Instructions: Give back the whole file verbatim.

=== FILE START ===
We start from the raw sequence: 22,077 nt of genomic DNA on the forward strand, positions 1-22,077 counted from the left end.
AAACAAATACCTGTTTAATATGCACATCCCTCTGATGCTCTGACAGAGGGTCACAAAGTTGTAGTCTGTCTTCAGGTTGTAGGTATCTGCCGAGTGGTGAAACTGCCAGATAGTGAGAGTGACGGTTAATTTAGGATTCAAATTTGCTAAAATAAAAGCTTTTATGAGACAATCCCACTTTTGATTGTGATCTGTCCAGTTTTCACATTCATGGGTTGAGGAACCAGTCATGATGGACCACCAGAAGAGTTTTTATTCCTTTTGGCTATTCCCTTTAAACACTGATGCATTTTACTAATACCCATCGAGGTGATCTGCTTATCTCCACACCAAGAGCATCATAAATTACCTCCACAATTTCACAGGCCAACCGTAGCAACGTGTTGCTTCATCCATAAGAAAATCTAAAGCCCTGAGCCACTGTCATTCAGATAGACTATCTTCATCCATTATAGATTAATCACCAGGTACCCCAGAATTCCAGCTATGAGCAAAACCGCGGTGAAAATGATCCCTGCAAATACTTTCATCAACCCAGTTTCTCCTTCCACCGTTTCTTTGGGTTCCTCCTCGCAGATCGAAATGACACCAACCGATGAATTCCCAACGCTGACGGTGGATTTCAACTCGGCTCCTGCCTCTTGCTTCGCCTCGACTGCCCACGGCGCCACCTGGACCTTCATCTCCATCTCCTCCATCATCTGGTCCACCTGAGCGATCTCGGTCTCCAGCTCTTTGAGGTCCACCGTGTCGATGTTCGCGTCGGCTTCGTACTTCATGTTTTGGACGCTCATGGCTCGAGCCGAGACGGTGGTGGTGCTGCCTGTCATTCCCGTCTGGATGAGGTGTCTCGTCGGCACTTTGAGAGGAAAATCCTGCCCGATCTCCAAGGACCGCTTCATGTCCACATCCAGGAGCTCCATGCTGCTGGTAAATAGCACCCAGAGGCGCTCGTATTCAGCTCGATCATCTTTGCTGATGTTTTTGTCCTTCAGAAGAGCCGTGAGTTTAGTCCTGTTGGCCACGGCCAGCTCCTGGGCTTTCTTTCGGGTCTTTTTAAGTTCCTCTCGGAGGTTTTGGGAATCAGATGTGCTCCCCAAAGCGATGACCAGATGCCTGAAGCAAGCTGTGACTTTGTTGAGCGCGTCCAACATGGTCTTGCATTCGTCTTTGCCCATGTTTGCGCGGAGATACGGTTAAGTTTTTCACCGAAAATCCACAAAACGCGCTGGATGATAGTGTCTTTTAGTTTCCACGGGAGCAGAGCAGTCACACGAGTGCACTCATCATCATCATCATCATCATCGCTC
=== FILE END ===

We start from the raw sequence: 22,077 nt of genomic DNA on the forward strand, positions 1-22,077 counted from the left end.
AAACAAATACCTGTTTAATATGCACATCCCTCTGATGCTCTGACAGAGGGTCACAAAGTTGTAGTCTGTCTTCAGGTTGTAGGTATCTGCCGAGTGGTGAAACTGCCAGATAGTGAGAGTGACGGTTAATTTAGGATTCAAATTTGCTAAAATAAAAGCTTTTATGAGACAATCCCACTTTTGATTGTGATCTGTCCAGTTTTCACATTCATGGGTTGAGGAACCAGTCATGATGGACCACCAGAAGAGTTTTTATTCCTTTTGGCTATTCCCTTTAAACACTGATGCATTTTACTAATACCCATCGAGGTGATCTGCTTATCTCCACACCAAGAGCATCATAAATTACCTCCACAATTTCACAGGCCAACCGTAGCAACGTGTTGCTTCATCCATAAGAAAATCTAAAGCCCTGAGCCACTGTCATTCAGATAGACTATCTTCATCCATTATAGATTAATCACCAGGTACCCCAGAATTCCAGCTATGAGCAAAACCGCGGTGAAAATGATCCCTGCAAATACTTTCATCAACCCAGTTTCTCCTTCCACCGTTTCTTTGGGTTCCTCCTCGCAGATCGAAATGACACCAACCGATGAATTCCCAACGCTGACGGTGGATTTCAACTCGGCTCCTGCCTCTTGCTTCGCCTCGACTGCCCACGGCGCCACCTGGACCTTCATCTCCATCTCCTCCATCATCTGGTCCACCTGAGCGATCTCGGTCTCCAGCTCTTTGAGGTCCACCGTGTCGATGTTCGCGTCGGCTTCGTACTTCATGTTTTGGACGCTCATGGCTCGAGCCGAGACGGTGGTGGTGCTGCCTGTCATTCCCGTCTGGATGAGGTGTCTCGTCGGCACTTTGAGAGGAAAATCCTGCCCGATCTCCAAGGACCGCTTCATGTCCACATCCAGGAGCTCCATGCTGCTGGTAAATAGCACCCAGAGGCGCTCGTATTCAGCTCGATCATCTTTGCTGATGTTTTTGTCCTTCAGAAGAGCCGTGAGTTTAGTCCTGTTGGCCACGGCCAGCTCCTGGGCTTTCTTTCGGGTCTTTTTAAGTTCCTCTCGGAGGTTTTGGGAATCAGATGTGCTCCCCAAAGCGATGACCAGATGCCTGAAGCAAGCTGTGACTTTGTTGAGCGCGTCCAACATGGTCTTGCATTCGTCTTTGCCCATGTTTGCGCGGAGATACGGTTAAGTTTTTCACCGAAAATCCACAAAACGCGCTGGATGATAGTGTCTTTTAGTTTCCACGGGAGCAGAGCAGTCACACGAGTGCACTCATCATCATCATCATCATCATCGCTC